- Type: FiNe
- Development: ll-l
- Attitude: Unseelie
I’ve watched most of your video, and I’m with you partially on the potential mismatches between someone’s vultological type and their observed/reported behaviour.
But I have an alternate interpretation, particularly about typing celebrities or public figures in general. We really don’t know much about them apart from what they’re famous for. We’re all multifaceted, multidimensional humans, but we have a tendency to treat people in the public eye as fairly one-dimensional. To borrow your examples, assuming DJ Khalid’s interest in music and Neil De Grasse Tyson’s interest in science is their sole raison d’etre. We really don’t know what else they have going on away from the public eye. I think that’s a limitation of building psychological profiles from vultologically typed public figures.
Like someone else (sorry can’t remember) added on a different thread, it makes sense that younger YouTubers are making videos with a stereotypical Se-focus (make-up, skincare, grooming, fashion etc). That’s the social trend, it’s a popular highly viewed topic, there’s a low barrier to entry and a potentially high monetary and status payoff with PR and sponsors etc. Sure, that might be their hustle, but not their core “essence”. And we don’t know what their true “essence” is without asking.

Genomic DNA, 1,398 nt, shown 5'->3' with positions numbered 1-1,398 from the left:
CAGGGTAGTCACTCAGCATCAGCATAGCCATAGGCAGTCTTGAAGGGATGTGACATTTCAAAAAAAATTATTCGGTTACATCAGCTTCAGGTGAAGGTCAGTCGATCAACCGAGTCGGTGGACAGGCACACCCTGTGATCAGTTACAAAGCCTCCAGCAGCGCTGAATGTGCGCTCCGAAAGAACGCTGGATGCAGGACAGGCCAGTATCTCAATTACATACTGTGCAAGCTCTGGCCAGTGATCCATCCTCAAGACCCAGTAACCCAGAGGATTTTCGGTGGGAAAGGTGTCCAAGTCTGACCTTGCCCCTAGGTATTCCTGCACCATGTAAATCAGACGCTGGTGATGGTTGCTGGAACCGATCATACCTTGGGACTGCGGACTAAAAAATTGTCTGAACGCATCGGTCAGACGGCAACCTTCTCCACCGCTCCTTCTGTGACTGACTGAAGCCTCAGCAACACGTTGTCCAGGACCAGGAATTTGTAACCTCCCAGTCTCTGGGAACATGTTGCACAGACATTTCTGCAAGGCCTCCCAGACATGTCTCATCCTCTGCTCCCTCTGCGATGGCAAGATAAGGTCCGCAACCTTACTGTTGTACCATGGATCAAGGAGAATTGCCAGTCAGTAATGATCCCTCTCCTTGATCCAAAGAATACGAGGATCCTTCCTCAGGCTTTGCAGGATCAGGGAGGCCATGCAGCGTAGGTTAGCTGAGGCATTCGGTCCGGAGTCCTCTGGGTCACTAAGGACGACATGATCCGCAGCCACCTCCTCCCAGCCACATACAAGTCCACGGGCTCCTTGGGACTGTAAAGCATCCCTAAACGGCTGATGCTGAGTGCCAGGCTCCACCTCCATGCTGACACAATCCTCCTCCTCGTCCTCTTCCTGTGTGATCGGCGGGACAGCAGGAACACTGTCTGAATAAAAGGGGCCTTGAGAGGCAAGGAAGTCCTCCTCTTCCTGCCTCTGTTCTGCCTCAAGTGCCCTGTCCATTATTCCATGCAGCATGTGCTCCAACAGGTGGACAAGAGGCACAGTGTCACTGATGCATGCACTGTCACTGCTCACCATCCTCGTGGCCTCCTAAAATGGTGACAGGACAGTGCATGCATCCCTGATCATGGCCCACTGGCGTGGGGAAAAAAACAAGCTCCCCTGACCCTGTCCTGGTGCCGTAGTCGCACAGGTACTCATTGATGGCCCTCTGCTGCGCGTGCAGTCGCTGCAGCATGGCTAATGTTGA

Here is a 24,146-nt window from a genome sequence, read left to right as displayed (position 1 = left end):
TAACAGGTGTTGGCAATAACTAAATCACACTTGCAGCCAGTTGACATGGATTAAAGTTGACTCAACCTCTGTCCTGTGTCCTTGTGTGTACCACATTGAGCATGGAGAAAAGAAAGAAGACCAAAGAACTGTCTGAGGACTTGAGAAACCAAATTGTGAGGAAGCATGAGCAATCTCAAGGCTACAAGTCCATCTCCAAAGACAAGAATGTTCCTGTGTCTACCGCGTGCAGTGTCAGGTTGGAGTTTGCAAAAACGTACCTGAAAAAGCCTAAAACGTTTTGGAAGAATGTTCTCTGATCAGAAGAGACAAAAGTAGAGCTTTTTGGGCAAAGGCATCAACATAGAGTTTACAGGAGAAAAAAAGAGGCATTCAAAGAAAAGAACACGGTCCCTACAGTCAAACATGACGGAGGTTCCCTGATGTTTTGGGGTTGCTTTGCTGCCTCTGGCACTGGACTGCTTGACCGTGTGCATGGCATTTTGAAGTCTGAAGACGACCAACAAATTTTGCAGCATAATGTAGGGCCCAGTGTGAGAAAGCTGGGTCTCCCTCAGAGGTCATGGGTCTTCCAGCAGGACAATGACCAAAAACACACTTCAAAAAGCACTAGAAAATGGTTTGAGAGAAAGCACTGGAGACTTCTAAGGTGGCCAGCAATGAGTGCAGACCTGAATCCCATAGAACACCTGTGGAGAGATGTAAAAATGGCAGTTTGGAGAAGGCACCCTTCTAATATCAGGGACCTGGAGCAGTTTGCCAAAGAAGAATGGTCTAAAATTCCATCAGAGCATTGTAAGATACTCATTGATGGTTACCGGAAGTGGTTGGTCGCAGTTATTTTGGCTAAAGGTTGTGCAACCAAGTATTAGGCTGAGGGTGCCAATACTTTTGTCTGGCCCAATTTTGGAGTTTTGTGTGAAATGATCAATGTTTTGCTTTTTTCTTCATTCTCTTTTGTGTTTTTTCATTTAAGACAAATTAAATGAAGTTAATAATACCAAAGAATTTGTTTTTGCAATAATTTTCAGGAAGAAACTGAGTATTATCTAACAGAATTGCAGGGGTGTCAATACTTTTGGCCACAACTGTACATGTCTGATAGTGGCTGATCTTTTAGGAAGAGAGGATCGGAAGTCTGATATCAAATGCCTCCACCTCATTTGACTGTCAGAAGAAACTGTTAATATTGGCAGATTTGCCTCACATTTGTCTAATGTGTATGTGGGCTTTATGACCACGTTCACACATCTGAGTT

As a personal example, similar to the DJ Khalid vs Neil De Grasse Tyson issue of art vs science (to over-generalise), while both are Fe, I partially completed a Neuroscience degree then dropped-out to try being a professional musician. If I became a household name for science/research you wouldn’t assume I was also a musician behind-the-scenes, and if I was a famous musician you wouldn’t assume neuroscience was a passion without asking.
Point being, dualities obviously exist in people and hyper-focusing on the one thing that has brought them into the public eye while being ignorant to the rest of their personality/interests/passions/motivations etc gives one-dimensional and potentially inaccurate profiles, and potentially contributes to the poor behavioural matches (at least on the surface) between people of similar/same vultology.